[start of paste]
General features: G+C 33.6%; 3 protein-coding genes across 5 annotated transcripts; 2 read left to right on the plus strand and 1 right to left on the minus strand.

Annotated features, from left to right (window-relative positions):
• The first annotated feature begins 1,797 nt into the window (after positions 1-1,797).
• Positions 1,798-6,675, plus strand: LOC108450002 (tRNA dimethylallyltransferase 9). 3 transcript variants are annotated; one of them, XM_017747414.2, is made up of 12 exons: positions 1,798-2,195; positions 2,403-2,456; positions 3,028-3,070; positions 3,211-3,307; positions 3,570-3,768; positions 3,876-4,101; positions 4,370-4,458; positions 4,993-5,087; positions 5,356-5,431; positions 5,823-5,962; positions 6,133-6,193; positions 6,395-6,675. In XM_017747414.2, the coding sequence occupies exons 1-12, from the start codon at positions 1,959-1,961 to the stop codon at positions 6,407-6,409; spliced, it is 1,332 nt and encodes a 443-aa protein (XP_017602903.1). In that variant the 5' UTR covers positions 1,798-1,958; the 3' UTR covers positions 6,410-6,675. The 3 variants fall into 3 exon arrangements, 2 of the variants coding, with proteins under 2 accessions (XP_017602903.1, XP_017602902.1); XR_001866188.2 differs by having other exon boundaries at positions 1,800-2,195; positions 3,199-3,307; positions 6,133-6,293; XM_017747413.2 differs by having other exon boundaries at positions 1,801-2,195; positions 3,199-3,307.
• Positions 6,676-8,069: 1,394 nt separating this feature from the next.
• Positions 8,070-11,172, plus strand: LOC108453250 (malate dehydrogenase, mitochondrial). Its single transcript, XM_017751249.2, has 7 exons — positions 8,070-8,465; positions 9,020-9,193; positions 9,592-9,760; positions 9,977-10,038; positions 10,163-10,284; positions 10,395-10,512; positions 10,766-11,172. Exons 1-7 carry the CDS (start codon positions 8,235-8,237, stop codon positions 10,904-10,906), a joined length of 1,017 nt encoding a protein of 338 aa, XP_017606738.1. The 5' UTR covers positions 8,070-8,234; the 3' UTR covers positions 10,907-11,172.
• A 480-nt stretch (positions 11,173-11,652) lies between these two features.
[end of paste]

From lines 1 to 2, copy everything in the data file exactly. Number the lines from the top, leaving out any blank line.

General features: G+C 33.6%; 3 protein-coding genes across 5 annotated transcripts; 2 read left to right on the plus strand and 1 right to left on the minus strand.

Annotated features, from left to right (window-relative positions):